|Threaded Interpretive Languages firstname.lastname@example.org (Andrew Tucker) (1993-09-14)|
|Re: Threaded Interpretive Languages email@example.com (Julian V. Noble) (1993-09-21)|
|Re: Threaded Interpretive Languages firstname.lastname@example.org (1993-09-23)|
|Re: Threaded Interpretive Languages N.Chapman@cs.ucl.ac.uk (Nigel Chapman) (1993-09-24)|
|Re: Threaded Interpretive Languages email@example.com (1993-09-26)|
|Re: Threaded Interpretive Languages firstname.lastname@example.org (pop) (1993-09-28)|
|Re: Threaded Interpretive Languages email@example.com (1993-09-28)|
|Re: Threaded Interpretive Languages firstname.lastname@example.org (1993-09-29)|
|From:||email@example.com (Cliff Click)|
|Organization:||Center for Research on Parallel Computations|
|Date:||Thu, 23 Sep 1993 17:56:22 GMT|
"Julian V. Noble" <firstname.lastname@example.org> writes:
The prototypical TIL is FORTH.
[... a great deal more about Forth...]
My Master's thesis was an integrated Forth environment with a
"Smalltalk-like" code browser, tree-structured dictionary, incremental
compilation, debugger, etc... Basically made a tight edit-compile-debug
cycle even tighter. I compiled to "subroutine-threaded" code instead of
threaded interpretive; twice as big code size but runs twice as fast. My
compiler also did *some* peephole optimization. It was used to write a
Postscript clone (a large software project). Here are my pro & cons.
Very fast edit/compile/debug cycle: basically you could edit & run, no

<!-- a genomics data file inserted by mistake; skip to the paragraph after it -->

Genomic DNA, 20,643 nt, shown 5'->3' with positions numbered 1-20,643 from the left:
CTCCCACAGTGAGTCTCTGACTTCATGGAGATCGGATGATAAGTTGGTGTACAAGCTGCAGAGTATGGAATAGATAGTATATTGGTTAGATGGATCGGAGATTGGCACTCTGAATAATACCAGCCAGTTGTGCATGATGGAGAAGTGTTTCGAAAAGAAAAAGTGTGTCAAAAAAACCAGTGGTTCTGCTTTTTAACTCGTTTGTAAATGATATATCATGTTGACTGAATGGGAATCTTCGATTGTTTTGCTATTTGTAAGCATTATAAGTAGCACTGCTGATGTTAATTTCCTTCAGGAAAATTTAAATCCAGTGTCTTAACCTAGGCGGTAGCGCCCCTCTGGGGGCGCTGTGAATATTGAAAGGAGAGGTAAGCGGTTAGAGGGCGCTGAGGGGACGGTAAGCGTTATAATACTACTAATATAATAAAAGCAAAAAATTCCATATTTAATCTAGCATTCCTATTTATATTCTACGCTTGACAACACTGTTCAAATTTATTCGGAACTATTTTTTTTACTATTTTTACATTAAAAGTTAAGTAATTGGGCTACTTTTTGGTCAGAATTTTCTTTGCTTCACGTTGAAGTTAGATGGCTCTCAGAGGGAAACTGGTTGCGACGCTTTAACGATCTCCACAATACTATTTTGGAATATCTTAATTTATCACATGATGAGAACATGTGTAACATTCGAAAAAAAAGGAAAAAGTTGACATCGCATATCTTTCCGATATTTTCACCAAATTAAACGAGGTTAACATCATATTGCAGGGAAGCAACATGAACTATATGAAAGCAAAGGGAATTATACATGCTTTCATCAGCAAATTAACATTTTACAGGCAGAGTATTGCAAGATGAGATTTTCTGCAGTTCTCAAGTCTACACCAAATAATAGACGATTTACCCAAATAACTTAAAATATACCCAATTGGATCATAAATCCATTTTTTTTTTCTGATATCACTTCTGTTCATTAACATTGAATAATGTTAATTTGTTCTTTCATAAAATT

matter what or how much you changed - the incremental compiler was invoked
automatically, and was too fast to see. Even for 350K lines of code.
Mini-languages: you can easily (trivially?) write mini-parsers to handle
repeated-but-mildly-different problems. We used this to write mini-
languagues for specifying Postscript operator function types.
You can debug subroutines as stand-alones: after defining a routine, you
can immediately invoke it with some parameters. Really nice for testing
stuff piece-meal. Of course, modern debuggers can do this as well, but
you gotta compile/link/load-debugger before you can test this way.
Stack programming can be gotton used to, but it's not as fast or as
natural (especially for scientific formulas) as infix.
NO STATIC TYPE-CHECKING. This sucks on large projects, where the
compiler's type-checking is your friend. Many stupid bugs can be
caught by the compiler, that instead you have to sweat out (with the
nice debugger). No dynamic type-checking. But then neither C nor
Fortran do either.
Lousy code quality: symptomatic of fast incremental compilation. Small
scientific kernels can have amazing transformations done to them to get
speed out of modern micros (software pipelining, blocking for cache, etc).
But just your plan vanilla constant-propagation, dead-code-elimination,
strength-reduction stuff are not commonly available (duck&cover: I have
heard of standalone Forth compilers that do this stuff).
Inconvenient structured variables, object-oriented stuff, local variables.
All these can be cobbled into the language, but the "syntactic sugar" is
missing. Structures and objects are a darned sight easier in C++ and
How do you do source-code-control reasonably well?
(How do the Smalltalk folks do it?)
Still nice for embedded systems work, or the lone hacker.
Avoid for large projects, unless you already got a bunch of Forth'ers.
If I was to do my thesis again, I'd have:
a statically typed language (with an ML style type-checker),
revision control built-in,
integrated with what was already there:
edit, compile, link, debug, make, help, libraries.
email@example.com -- Massively Scalar Compiler Group, Rice University
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